Pols Want Details on Palmeiro Steroid Case

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Two congressmen looking for details about Rafael Palmeiro's (search) steroid suspension sent a list of questions to Major League Baseball commissioner Bud Selig on Tuesday.

Rep. Cliff Stearns (search), a Florida Republican who introduced a bill to establish uniform drug programs in professional sports, and Texas Republican Rep. Joe Barton (search), chairman of the House Energy and Commerce committee, want Selig to provide information about Palmeiro's case, including a timeline.

The Baltimore Orioles' slugger was suspended Aug. 1 for failing a drug test.

"Commissioner Selig's been saying he has a strong drug policy and doesn't need Congress to interfere," Stearns said in a telephone interview from Florida. "We want to try and determine how to make our bill better, how it would be enforced, and what is the level of credibility that baseball and other sports have."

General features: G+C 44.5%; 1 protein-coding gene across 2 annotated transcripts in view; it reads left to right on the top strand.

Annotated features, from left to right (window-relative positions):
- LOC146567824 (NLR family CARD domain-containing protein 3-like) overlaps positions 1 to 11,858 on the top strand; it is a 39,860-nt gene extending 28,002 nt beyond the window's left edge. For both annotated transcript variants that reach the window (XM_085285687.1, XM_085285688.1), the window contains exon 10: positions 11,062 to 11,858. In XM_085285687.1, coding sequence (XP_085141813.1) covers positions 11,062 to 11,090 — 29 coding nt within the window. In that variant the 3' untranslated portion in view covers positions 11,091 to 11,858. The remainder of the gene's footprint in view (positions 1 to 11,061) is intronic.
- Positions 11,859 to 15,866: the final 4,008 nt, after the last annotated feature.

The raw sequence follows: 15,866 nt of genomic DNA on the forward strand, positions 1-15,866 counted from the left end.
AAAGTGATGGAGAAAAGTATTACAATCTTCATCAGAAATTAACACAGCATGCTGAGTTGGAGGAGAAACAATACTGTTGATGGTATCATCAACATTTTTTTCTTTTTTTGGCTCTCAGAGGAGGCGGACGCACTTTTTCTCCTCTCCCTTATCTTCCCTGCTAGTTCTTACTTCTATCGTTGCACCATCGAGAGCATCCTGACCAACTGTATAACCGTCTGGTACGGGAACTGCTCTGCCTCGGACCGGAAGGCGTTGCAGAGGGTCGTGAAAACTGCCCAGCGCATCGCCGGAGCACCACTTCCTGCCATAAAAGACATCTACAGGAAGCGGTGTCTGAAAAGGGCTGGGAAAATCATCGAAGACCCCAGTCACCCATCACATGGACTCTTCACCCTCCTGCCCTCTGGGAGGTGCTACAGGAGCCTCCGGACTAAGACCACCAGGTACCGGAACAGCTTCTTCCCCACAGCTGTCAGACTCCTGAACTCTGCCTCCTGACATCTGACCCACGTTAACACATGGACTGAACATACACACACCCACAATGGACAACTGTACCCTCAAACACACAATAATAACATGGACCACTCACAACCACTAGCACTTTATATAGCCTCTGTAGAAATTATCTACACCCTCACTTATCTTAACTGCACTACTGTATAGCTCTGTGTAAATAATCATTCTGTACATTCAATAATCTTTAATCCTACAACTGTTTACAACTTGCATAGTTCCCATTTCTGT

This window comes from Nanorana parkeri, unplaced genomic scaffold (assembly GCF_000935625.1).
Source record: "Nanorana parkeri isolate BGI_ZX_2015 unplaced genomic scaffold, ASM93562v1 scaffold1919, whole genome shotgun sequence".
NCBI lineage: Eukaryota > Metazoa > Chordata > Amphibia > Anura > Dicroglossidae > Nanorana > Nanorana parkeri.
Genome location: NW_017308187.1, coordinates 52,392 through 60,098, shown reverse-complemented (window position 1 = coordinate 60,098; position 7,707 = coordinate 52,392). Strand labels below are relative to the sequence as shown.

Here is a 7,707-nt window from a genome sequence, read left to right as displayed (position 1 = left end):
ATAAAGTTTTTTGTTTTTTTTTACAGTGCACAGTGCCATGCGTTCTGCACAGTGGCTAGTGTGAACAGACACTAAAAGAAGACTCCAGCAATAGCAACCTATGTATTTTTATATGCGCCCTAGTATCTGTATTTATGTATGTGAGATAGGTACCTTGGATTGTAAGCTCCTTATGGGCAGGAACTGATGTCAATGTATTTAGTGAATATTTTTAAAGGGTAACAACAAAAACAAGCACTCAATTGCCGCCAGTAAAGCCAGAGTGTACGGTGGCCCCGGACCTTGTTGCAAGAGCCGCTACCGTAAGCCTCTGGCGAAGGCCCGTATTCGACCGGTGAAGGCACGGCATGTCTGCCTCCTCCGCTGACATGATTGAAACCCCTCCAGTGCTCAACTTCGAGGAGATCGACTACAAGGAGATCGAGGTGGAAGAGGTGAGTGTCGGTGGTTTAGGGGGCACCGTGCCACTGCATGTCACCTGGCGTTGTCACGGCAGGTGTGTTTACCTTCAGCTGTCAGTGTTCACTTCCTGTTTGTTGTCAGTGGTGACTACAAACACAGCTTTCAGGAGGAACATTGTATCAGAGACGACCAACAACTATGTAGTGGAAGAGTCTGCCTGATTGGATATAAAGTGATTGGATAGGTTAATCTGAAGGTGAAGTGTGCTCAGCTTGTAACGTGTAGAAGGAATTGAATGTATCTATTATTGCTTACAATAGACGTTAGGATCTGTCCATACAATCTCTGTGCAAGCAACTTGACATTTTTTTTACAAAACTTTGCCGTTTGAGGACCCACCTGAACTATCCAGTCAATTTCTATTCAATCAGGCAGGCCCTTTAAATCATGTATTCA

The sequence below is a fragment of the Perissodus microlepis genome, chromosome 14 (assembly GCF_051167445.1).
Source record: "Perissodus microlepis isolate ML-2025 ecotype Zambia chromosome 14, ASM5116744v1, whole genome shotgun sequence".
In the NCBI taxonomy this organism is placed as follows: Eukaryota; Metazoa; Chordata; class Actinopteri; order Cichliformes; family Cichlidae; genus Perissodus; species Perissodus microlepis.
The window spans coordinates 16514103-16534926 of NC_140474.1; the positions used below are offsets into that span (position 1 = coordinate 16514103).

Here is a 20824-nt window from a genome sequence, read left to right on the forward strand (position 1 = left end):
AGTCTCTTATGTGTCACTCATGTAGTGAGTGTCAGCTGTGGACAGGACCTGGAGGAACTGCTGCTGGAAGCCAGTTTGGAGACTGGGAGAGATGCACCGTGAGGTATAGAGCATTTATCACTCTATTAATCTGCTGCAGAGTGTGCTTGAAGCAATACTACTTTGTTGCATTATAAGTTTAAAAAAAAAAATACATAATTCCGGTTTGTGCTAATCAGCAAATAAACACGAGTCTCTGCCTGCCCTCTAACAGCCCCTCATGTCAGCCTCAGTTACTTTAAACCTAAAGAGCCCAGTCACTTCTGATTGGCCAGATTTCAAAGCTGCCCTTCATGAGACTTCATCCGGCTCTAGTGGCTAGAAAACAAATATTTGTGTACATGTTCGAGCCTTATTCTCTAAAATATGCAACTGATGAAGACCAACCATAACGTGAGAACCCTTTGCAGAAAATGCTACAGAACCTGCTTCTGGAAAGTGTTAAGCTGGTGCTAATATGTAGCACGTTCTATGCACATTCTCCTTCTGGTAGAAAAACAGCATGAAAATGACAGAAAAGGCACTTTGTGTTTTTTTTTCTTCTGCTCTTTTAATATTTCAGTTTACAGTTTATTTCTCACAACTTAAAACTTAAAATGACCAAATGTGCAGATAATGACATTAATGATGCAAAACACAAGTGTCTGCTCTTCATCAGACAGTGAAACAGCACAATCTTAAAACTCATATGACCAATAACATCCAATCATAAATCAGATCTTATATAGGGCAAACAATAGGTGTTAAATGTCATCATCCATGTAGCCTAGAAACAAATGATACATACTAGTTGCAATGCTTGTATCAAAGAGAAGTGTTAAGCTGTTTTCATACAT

Palmeiro testified in March before another panel — the House Government Reform Committee — that he never used steroids. That panel is investigating whether Palmeiro committed perjury, and has Palmeiro's permission to obtain documents from Major League Baseball about that test.

In their letter, Stearns and Barton asked Selig a series of questions including when and by whom the Palmeiro tests were administered, when the positive results were known, when Palmeiro and the public were informed, how the arbitration process worked and whether there are any further penalties or obligations on the player after the suspension is concluded.

"It appears the current penalties under the program will not deter even those players with the most to lose," the lawmakers wrote.

Stearns proposed the Drug Free Sports Act, while House Government Reform Committee Chairman Tom Davis (search), R-Va., and the ranking Democrat, Henry Waxman of California, introduced the Clean Sports Act. Both are based on the Olympic model and call for a two-year ban for a first offense and a lifetime ban for a second.

The Drug Free Sports Act would give the secretary of commerce authority over sports' drug-testing policies; the other would give oversight to the White House drug czar.